Another Path For Publicis-Omnicom: Turn Accuen Into A ‘Conflict Desk’

pub-omc-desksHere’s a far out option for Publicis and Omnicom as they attempt to fit their trading desk units together: Allow the smaller of the two, Omnicom’s Accuen, to continue as a standalone unit to manage clients that are competitive with Publicis’s Vivaki AOD. It would be the programmatic equivalent of a “conflict shop.”

Last week, when we examined the scenarios available to the holding companies’ respective trading desks, we considered the three most obvious paths forward. They include (1) shuttering Accuen, considered unlikely given Vivaki AOD’s approximately 125% growth trajectory so far in 2013, and resulting talent needs; (2) spinning Accuen off as a standalone company, probably also undesirable as it would take agency business with it; or (3) merging the two businesses into a single dominant trading desk entity.

Were all staffers to remain intact, the combined unit would have a headcount of 425 and gross media billings north of  $500 million.

“In a market that’s growing over 50% annually and where we all have tons of openings, why would we contract in size?” said Vivaki President Kurt Unkel. “The logic just isn’t there given the facts.”

A fourth path could allow the two trading desks to co-exist within the merged holding company. Accuen, led today by CEO Josh Jacobs, would handle – in addition to its current client load — exchange-traded media buys deemed competitive with Vivaki AOD clients.

Jay Sears, GM of the Rubicon Project’s REVV Buyer demand-side offering, floated this possibility last week.

“Just like there are agency networks inside the holding companies to avoid conflicts… look for the biggest holding companies to create two or more trading desks under the same holding company roof,” Sears told AdExchanger’s David Kaplan. “This will be done to accommodate both conflicts (competing clients) and different business models (transparent and nontransparent; fee and performance). This is a good outcome for the holding company.”

Conflict shops have been employed more frequently in recent years. Just last month, AdAge reported Omnicom Group is preparing to launch a third media agency to compete for business alongside its OMD and PHD brands. The move is seen largely as a means to avoid concerns over competitive conflicts.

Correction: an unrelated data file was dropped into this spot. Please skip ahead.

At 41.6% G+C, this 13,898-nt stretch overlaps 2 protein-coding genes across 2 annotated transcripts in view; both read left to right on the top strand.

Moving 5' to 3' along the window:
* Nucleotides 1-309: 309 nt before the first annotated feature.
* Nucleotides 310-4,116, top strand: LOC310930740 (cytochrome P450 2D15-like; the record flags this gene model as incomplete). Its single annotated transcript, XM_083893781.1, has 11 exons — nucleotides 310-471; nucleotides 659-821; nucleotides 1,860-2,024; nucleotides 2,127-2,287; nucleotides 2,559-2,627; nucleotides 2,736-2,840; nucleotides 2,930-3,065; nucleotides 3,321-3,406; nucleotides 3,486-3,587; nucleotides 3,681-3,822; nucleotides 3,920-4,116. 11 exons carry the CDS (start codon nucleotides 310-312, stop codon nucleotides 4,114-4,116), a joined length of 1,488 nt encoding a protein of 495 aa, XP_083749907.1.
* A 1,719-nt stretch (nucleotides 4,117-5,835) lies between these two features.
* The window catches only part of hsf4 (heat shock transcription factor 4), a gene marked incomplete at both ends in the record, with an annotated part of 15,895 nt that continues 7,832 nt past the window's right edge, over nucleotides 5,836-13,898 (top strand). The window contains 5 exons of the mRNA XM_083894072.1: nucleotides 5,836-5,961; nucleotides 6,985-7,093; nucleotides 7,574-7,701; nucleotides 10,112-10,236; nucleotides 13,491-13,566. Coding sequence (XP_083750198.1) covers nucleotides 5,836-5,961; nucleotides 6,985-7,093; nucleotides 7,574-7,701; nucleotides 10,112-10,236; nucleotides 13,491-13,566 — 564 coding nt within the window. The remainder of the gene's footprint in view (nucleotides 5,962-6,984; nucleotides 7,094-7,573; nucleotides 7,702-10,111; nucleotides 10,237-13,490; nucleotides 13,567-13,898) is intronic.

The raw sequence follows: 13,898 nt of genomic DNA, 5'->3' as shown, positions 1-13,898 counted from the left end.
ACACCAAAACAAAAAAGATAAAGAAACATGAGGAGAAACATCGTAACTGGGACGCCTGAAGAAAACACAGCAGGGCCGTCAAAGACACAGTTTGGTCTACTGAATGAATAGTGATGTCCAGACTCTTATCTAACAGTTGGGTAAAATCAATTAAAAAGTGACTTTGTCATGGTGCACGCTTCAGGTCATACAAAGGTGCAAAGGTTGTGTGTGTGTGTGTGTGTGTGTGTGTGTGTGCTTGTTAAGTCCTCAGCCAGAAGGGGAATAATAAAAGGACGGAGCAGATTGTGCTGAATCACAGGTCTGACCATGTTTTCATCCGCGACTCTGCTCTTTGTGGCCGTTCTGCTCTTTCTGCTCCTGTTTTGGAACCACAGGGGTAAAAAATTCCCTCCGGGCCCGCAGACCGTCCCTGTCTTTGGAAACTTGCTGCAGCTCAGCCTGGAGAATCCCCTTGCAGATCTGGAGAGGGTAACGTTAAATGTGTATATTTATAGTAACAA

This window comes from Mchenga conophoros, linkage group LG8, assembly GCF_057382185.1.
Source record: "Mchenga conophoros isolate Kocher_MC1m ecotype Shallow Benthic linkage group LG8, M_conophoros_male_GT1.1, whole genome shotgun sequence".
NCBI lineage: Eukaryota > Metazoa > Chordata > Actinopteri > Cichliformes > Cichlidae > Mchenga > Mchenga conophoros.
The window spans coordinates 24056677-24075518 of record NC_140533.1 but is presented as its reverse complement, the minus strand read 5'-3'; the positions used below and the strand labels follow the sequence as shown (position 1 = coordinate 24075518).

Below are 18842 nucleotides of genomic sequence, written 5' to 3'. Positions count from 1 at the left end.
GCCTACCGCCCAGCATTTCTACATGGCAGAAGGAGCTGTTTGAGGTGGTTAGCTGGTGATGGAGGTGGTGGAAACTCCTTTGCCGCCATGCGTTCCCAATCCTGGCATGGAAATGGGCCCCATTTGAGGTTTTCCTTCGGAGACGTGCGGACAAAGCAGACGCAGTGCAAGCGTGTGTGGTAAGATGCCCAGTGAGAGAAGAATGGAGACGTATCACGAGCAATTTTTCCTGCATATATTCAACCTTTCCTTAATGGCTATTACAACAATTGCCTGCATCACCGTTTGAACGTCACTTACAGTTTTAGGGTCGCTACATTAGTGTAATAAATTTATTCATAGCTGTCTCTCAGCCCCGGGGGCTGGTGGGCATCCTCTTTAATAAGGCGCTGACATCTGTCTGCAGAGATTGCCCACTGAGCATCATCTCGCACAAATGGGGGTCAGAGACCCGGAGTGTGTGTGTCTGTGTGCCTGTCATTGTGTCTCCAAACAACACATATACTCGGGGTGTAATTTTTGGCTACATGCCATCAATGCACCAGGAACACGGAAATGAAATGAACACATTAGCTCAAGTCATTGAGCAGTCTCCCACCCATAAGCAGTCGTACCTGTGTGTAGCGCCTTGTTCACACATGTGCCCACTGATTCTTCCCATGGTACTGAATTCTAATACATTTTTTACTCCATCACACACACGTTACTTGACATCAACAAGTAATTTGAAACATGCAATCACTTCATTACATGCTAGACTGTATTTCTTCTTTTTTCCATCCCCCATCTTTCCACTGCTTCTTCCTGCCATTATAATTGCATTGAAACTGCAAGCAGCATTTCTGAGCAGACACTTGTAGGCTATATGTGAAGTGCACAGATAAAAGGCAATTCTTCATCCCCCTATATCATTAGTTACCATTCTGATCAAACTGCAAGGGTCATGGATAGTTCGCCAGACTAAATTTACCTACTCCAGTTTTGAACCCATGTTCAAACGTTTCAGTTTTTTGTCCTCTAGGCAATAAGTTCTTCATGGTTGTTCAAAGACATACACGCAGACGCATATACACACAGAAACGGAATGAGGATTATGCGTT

Another example is CHI & Partners, which set up an agency to receive work for The Carphone Warehouse Group that would allow it to continue to serve Argos. In the PR sphere there is Edelman’s Krispr, created to serve Kellogg’s while avoiding concerns about its work for Quaker Oats.

Such an approach has never been tried in the programmatic space, but it could be useful since clients have growing “trust issues” around how their data is deployed through the data management platforms employed by trading desks.

A different-but-related business model, and one that may also be adaptable to trading desks, is the holding company practice of launching agencies to serve a single client. These companies can often expand to add new business. The golden standard in this category is Team Detroit, founded in 2006 from components of several WPP agencies all working on Ford Motors. It later added work for smaller clients such as Sports Authority and Carhartt.

(The cautionary tale in this category is Enfatico, WPP’s single-client shop for Dell. It possessed agency-of-record status for Dell, but later lost it to Young & Rubicam and senior execs were reportedly let go.)

In the digital trading arena, you can see hints of this in the client-specific trading desks that are housed and staffed directly at the media agencies — not trading desks. One example is the display ad buying hub WPP’s Mindshare created with Kimberly-Clark, without the involvement of WPP’s Xaxis trading desk.

Representatives of Accuen and Vivaki AOD have so far declined to comment about their plans.  But, as Forrester analyst Joanna O’Connell put it, culture and values may prove as large a challenge as the business model.

“I think the introduction of ATOM into VivaKi had a definite impact on AOD,” O’Connell said. “And it was a learning experience for both parties. But the big challenge, like any merger, is how to deal with different philosophies. That’s tougher to deal with than combining technologies.”

David Kaplan contributed.

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1 Comment

  1. Cynthia

    Besides the obvious combination of the trading desk scenario (and I agree with the above conflict idea), the logical reason for the combined companies is to scale up internationally and level the playing field to compete with WPP. WPP is much larger internationally especially in emerging markets which have become more and more important to the bottom line long term growth.